Last week, Mark Kersten posted to Justice in Conflict about recent discussion within the UN Security Council (SC) regarding the relationship with the ICC. Admittedly, there are inherent tensions between the SC and the nature of the Court (such as questions of sovereignty, institutional independence, financial responsibilities, etc.) but many of these questions and tensions cannot go unanswered much longer.
The SC has referred 2 cases to the ICC since its inception 10 years ago (Darfur, Libya) which (one would assume…) delegates authority of investigation and prosecution to the Court. Though, Kersten points out that the language within these referrals, particularly the Libyan referral, “undermines the Court’s independence, impartiality and, thus, its legitimacy.” Article 16 of the Rome Statute, referenced in Resolution 1970, “allows the SC to stop ICC investigations and prosecutions for 12 months (renewable yearly), the referral explicitly excludes the ICC from investigating or prosecuting any citizens of states which are not members of the ICC.” These limitations on the ICC’s ability to conduct a thorough investigation coupled with the potential threat of ceasing all investigations, as Kersten rightly concludes, undermines the Court’s independence and legitimacy.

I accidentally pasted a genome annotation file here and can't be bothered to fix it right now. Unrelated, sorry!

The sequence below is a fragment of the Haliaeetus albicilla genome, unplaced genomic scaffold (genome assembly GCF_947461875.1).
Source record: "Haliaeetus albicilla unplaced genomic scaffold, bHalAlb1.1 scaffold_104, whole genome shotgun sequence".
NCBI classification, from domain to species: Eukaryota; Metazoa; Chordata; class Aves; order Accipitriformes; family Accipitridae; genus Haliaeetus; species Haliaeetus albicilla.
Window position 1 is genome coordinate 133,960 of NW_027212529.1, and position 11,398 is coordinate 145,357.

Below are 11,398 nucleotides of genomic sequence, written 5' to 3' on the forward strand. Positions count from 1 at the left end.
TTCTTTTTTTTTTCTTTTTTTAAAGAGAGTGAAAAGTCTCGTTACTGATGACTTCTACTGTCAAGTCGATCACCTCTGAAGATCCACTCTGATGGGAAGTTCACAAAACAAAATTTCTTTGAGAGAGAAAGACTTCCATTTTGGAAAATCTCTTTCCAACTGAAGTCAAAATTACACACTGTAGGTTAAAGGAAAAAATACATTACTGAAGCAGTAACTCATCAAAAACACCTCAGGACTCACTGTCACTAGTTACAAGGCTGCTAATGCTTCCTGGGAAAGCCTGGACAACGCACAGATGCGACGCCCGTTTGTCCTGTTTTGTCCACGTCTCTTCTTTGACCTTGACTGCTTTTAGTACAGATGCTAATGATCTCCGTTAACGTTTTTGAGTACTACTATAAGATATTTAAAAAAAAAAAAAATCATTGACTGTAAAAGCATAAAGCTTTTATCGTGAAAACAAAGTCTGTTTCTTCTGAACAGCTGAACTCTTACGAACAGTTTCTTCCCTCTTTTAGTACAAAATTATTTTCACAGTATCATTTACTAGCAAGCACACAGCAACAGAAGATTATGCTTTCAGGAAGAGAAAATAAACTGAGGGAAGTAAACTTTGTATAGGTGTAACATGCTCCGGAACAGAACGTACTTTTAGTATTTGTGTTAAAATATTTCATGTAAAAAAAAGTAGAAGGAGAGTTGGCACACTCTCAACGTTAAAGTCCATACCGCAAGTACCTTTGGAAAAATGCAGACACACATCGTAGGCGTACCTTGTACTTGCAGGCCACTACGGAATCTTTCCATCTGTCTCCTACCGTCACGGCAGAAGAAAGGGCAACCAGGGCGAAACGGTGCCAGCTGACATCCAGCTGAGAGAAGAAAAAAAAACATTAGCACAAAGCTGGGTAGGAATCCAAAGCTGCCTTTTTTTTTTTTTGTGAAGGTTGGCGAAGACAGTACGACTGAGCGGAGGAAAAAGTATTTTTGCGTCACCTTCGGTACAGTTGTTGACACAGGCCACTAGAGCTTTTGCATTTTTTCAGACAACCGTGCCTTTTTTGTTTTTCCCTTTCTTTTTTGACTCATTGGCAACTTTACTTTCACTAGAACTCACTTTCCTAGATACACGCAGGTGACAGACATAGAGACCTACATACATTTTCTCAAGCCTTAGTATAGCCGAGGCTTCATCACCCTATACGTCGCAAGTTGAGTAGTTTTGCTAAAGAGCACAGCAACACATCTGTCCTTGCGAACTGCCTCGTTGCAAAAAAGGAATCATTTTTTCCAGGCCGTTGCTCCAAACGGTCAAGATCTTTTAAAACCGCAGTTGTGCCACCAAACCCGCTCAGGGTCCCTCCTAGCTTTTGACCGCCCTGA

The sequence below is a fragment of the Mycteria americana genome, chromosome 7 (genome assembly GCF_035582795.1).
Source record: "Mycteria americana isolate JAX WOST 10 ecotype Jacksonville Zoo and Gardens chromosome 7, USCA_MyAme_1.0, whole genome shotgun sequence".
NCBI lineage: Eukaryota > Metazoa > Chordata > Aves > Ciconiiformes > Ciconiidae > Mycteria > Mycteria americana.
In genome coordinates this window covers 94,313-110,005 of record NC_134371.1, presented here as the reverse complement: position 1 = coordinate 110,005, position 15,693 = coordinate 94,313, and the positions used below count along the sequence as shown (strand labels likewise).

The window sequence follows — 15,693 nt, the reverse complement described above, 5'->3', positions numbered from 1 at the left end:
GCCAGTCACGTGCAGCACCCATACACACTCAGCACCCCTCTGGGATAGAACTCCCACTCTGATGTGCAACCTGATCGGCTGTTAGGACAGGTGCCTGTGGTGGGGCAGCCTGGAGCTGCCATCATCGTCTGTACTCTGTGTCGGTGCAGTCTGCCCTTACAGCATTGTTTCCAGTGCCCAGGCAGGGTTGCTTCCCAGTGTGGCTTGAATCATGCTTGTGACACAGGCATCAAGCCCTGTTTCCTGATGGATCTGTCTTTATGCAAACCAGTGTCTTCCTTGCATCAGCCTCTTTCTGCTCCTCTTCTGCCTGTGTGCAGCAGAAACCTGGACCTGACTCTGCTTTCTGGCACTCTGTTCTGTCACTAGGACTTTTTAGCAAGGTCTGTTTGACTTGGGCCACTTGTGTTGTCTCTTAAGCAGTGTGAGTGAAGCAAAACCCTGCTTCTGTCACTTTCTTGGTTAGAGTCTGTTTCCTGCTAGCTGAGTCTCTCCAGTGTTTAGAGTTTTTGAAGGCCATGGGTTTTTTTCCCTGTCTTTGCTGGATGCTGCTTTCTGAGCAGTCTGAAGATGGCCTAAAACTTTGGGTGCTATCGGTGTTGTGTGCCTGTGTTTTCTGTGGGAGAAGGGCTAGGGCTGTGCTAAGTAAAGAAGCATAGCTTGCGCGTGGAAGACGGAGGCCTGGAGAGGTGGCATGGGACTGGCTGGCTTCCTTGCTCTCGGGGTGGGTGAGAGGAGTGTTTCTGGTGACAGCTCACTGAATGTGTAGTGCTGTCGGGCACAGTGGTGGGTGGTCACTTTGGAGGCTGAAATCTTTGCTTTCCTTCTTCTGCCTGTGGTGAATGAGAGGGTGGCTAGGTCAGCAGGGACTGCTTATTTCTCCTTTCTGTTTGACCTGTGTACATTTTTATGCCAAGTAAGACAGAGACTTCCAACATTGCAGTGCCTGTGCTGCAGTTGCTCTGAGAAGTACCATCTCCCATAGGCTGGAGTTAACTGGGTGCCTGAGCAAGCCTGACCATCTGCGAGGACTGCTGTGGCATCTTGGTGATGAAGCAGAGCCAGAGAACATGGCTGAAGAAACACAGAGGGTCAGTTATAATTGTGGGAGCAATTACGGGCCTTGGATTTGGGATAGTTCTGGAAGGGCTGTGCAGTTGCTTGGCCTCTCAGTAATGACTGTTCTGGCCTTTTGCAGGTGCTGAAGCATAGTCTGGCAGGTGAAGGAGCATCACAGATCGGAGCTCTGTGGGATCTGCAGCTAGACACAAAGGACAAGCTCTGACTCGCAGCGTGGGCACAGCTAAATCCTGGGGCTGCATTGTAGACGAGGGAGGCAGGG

A further issue to be considered, and is also raised by Kersten, is the issue of funding. The SC has referred two cases to the ICC and simultaneously refused to provide funding to conduct investigations. Even the President of the ICC’s office mentioned this issue in a public statement, “Clearly it will be difficult to sustain a system under which a referral is made by the Security Council on behalf of the UN, but the costs of any investigation and trial proceedings are met exclusively by the parties to the Rome Statute.”
As stated above, the SC recently discussed the relationship of the Court and the Council, but many of these particular issues in question were unaddressed. Although the ICC is a young institution, it will quickly find that it cannot sustain to have referrals from the SC without the cooperation, in funding and policy, to independently pursue international justice.
What do you think the future of the Security Council and the ICC look like?